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Urban Art and Graffiti in Berlin – Urban Affairs Festival

Berlin has lived an important process of continual redefinition and change since the Reunification in 1990. Now it has become world-famous because of its international architecture, its performing arts and its cultural diversity. Moreover, Berlin rates as one of the best locations for street art and graffiti.

There is nothing unusual about graffiti covered walls in Berlin. The city has become a blank canvas for graffiti artists far and wide. The roots of graffiti culture can be traced back to West Berlin in the early 1980s, when the American-occupied sector was the reluctant melting pot of anarchist punks, Turkish immigrants and West German draft resisters. Nowadays, Germans accept graffiti in their cities because of the graffiti painted on the Berlin Wall. Once a symbol of division, the preserved parts of the wall now showcase some of the most famous graffiti in the world.

Grafiti may be vandalism, but it is also celebrated as street art and even regarded as an integral component of Berliner Strassenkultur. Some 45 street artists from nine countries are taking part in Germany’s biggest-ever urban art exhibition, which has been extended to the end of August because of the huge interest. It is the URBAN AFFAIRS Festival. Located in a post-industrial building, this 900 sq. meter exhibition space is the ideal location for the largest and most comprehensive Urban Art exhibition in Germany to date. It is one of the most interesting showcases of more than 25 international artists in this context. Jochen Kuepper (riot arts) originally from Cologne is one of the initiators and curators of this ambitious project, which tries to contribute as an alternative platform for backjumps or planet process, both bigger but also more established festivals of street art.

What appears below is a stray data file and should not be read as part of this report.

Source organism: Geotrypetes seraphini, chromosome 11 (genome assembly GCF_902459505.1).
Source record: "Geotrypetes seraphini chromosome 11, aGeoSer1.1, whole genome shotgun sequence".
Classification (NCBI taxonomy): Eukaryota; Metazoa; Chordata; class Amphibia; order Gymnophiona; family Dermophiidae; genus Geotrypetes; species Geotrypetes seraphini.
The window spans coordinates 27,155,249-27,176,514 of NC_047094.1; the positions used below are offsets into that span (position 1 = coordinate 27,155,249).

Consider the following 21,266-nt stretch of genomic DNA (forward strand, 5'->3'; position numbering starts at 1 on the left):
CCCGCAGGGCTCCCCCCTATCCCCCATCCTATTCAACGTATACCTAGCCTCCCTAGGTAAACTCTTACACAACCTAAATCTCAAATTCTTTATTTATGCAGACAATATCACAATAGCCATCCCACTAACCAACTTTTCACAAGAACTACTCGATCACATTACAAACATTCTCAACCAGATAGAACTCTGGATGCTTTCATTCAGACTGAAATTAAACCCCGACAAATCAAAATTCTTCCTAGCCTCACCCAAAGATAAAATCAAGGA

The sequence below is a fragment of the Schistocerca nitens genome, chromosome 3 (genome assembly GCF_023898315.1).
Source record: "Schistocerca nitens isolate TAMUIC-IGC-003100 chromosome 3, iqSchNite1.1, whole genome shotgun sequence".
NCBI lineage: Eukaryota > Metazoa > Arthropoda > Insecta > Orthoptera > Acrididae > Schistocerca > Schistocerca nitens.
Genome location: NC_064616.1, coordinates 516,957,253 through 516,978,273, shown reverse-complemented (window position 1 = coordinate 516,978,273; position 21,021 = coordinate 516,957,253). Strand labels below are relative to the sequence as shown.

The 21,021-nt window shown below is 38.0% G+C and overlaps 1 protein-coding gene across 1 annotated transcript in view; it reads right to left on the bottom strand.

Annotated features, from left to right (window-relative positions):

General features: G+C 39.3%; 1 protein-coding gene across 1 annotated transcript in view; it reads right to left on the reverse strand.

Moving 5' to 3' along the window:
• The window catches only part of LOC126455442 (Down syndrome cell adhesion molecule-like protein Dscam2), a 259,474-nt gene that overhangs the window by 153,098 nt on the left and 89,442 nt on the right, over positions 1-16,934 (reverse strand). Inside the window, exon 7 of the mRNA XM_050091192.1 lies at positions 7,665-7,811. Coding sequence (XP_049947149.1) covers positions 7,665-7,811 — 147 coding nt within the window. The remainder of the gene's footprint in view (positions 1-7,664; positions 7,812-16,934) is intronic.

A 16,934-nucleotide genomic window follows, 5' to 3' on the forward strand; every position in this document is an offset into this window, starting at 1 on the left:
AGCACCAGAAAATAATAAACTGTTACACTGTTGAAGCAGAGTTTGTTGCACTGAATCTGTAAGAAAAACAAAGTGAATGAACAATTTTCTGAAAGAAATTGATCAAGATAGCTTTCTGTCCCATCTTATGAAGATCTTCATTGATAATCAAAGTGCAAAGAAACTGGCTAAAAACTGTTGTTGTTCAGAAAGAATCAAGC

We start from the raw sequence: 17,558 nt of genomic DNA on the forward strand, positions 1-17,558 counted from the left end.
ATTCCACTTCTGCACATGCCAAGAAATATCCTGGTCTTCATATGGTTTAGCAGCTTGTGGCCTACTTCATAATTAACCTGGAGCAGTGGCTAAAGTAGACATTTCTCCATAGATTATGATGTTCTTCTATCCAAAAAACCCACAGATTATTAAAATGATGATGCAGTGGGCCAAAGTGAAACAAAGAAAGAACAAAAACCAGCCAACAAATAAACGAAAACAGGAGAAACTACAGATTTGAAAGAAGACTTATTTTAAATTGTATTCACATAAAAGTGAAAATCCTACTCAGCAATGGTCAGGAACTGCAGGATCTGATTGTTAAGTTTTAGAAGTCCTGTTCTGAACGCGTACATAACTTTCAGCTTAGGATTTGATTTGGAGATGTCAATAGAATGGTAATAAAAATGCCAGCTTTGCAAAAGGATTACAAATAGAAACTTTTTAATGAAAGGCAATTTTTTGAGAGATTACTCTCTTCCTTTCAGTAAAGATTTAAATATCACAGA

Urban Art and Street Art are experiencing increasing global attention from significant collections, publications and institutions in the established art market, as well as an academic reappraisal of the genre within the art historical context. Works by selected street artists continue to break auction records and the fact that URBAN AFFAIRS participants El Tono and Nano 4818 are currently exhibiting at the Tate Modern Museum in London symbolizes the staggering development and widespread notoriety of this anarchic art movement.

Unlike other cities which have demonised its urban artists, street art today is an integral staple of the Berlin cultural scene. The whole city is a canvas. It has so many walls, so many atmospheric buildings. Berlin has become a magnet for artists who produce their art on concrete surfaces. Clubs and bars are also commonly decorated with graffiti. This is such a big contrast from most clubs and bars in the United States. The graffiti makes some travellers leery of venturing in to such establishments. Street art is gaining increasing global attention from the established art market, with work by its top exponents starting to break auction house records.